The chancellor has described the European Union’s Brexit negotiators as “the enemy” – a remark he subsequently described as a “poor choice of words”.
During a television interview, Philip Hammond also called the negotiators “the opponents” and said they should “behave like grown-ups”.
But he tweeted later: “I was making the point that we are united at home. I regret I used a poor choice of words.”
Mr Hammond is in Washington for an International Monetary Fund meeting.
He has been criticised for saying that the Brexit process has created uncertainty, and this week a former chancellor claimed he was trying to sabotage the talks.
During a series of media interviews in Washington, Mr Hammond told Sky News that “passions are high” in the party “but we are all going to the same place”.
But he added: “The enemy, the opponents, are out there on the other side of the table. Those are the people that we have to negotiate with to get the very best deal for Britain.”
Despite his regrets, Mr Hammond’s comments drew fire from political opponents. Shadow Chancellor John McDonnell said it was an “inept approach from a failing government. Insulting the EU is not the way to protect our economic interests”.
During his interviews, the chancellor also has described as “bizarre” and “absurd” accusations he is talking down the economy.
Mr Hammond said he was a realist and that he wanted to “protect and prepare” the economy for the challenges ahead.
The chancellor said: “It is absurd to pretend that the process we are engaged in hasn’t created some uncertainty. But the underlying economy remains robust.
“I am committed to delivering a Brexit deal that works for Britain,” he added.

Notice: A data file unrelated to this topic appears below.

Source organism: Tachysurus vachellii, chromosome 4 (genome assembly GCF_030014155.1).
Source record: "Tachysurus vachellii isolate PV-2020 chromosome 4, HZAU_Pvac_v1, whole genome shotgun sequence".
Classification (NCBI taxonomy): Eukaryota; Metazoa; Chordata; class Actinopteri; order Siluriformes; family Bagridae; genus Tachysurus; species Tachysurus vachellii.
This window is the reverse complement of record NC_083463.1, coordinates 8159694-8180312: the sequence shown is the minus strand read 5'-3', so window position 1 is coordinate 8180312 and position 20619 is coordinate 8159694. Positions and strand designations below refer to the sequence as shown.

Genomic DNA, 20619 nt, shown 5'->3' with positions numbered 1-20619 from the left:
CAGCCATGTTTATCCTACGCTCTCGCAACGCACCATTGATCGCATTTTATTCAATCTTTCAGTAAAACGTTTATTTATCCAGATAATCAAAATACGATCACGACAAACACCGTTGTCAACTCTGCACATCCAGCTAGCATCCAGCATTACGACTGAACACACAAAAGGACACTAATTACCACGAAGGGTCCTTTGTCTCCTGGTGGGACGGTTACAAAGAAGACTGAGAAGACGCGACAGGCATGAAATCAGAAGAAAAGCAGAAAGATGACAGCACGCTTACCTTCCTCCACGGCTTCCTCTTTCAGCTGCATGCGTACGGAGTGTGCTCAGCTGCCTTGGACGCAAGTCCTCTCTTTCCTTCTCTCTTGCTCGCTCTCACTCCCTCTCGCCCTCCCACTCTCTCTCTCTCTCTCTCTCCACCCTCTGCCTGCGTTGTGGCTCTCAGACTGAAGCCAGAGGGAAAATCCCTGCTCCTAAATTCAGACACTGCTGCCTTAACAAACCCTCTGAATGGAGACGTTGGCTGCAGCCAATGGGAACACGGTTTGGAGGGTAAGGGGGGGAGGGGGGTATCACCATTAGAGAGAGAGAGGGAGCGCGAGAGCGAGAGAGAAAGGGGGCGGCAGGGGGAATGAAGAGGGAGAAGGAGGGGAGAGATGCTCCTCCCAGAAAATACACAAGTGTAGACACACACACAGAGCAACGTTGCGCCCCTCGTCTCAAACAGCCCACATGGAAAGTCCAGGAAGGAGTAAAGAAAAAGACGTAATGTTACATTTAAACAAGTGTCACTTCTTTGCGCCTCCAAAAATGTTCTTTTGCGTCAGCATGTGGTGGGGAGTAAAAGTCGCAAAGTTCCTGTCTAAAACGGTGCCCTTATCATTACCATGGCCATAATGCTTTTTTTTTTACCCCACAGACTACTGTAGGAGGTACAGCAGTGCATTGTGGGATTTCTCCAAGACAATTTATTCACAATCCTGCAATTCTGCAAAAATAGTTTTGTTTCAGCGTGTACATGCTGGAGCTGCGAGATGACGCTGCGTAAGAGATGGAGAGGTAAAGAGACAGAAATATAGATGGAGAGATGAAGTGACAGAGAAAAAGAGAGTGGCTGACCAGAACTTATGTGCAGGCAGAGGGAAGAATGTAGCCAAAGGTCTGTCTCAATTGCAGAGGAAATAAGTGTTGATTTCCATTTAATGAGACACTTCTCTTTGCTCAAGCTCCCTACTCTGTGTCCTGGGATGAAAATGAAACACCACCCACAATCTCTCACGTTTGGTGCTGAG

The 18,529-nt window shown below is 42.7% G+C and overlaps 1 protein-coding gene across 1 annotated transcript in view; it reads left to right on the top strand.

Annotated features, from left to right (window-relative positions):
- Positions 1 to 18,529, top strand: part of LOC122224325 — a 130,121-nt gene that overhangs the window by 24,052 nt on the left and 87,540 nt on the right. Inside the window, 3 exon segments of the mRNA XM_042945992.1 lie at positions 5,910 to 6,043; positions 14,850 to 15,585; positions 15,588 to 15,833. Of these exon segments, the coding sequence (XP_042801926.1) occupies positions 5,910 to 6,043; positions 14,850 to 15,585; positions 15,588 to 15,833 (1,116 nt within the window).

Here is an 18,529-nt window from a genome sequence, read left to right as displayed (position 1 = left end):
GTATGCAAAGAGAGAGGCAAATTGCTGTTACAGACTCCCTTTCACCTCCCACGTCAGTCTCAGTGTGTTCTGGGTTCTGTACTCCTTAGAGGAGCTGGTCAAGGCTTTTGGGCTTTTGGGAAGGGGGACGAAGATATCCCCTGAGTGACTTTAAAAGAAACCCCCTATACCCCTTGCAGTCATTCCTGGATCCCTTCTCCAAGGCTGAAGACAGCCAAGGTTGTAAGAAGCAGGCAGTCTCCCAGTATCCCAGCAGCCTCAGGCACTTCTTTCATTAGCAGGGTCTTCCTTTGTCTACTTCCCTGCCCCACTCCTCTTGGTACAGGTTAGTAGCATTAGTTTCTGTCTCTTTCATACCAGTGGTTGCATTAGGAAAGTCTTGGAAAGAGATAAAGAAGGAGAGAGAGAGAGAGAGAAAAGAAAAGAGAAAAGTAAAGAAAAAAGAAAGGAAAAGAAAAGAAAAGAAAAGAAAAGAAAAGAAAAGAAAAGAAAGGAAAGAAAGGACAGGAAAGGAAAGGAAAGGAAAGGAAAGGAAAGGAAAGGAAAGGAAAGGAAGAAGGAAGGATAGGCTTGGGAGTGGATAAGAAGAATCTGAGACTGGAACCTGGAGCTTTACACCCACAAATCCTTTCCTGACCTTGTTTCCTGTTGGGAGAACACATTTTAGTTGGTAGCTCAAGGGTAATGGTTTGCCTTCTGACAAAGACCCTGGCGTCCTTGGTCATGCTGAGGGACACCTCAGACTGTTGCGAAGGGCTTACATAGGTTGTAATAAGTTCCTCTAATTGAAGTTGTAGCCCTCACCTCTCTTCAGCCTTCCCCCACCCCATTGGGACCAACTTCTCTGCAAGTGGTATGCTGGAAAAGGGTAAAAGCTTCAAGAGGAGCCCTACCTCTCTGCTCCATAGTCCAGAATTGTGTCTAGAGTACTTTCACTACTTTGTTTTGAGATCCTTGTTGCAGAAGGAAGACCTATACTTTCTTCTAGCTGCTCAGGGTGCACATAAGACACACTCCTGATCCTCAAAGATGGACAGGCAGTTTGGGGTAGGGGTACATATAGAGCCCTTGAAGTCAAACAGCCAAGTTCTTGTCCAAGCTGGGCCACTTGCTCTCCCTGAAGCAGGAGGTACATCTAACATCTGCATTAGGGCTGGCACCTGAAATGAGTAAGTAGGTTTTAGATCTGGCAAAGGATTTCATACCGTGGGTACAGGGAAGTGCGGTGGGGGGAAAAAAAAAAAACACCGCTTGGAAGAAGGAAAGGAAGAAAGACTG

He refused to answer how he would vote if another referendum was held now. “We’ve had the referendum,” he said. “You know how I voted in it.”
This week, former Conservative Chancellor Nigel Lawson called for Mr Hammond to be sacked, saying he was unhelpful to the Brexit process.
Lord Lawson said: “What he [Mr Hammond] is doing is very close to sabotage”.
Responding to these comments, Mr Hammond said: “Lord Lawson is entitled to his view on this and many other subjects and isn’t afraid to express it, but I think he’s wrong.”
The chancellor, who has been accused of being too pessimistic about Brexit, told the Treasury Committee of MPs this week that a “cloud of uncertainty” over the outcome of negotiations was “acting as a dampener” on the economy.
But speaking on Friday, Mr Hammond said he was optimistic about the UK’s economic future and was in Washington to promote it.
“What I’m doing here in Washington is talking Britain up, talking about Britain’s future as a champion of free trade in the global economy, seeking further moves on liberalisation on trade in services which will hugely benefit our economy.”
He added that Britain had “a very bright future ahead”, but added that it was “undoubtedly true” that the process of negotiations had created uncertainty for business.
“If you talk to businesses, they would like us to get it done quickly so that they know clearly what our future relationship with the European Union is going to look like.”
Mr Hammond said the Cabinet was united behind Prime Minister Theresa May’s recent speech in Florence setting out her Brexit plans.
“We know what our proposal is, we put it on the table effectively. Now we want the European Union to engage with it… challenge us… but let’s behave like grown-ups.” he said.
Mr Hammond said the government would not spend taxpayers’ money preparing for a “no-deal” Brexit until the “very last moment”.
He said he would not take money from budgets for other areas such as health or education just to “send a message” to the EU.
One former minister, David Jones, has said billions of pounds should be set aside in November’s Budget for a “no deal” scenario.
He argued that if this did not happen it would be seen as a “a sign of weakness” by EU leaders, who would think the UK was not serious about leaving the EU without a deal.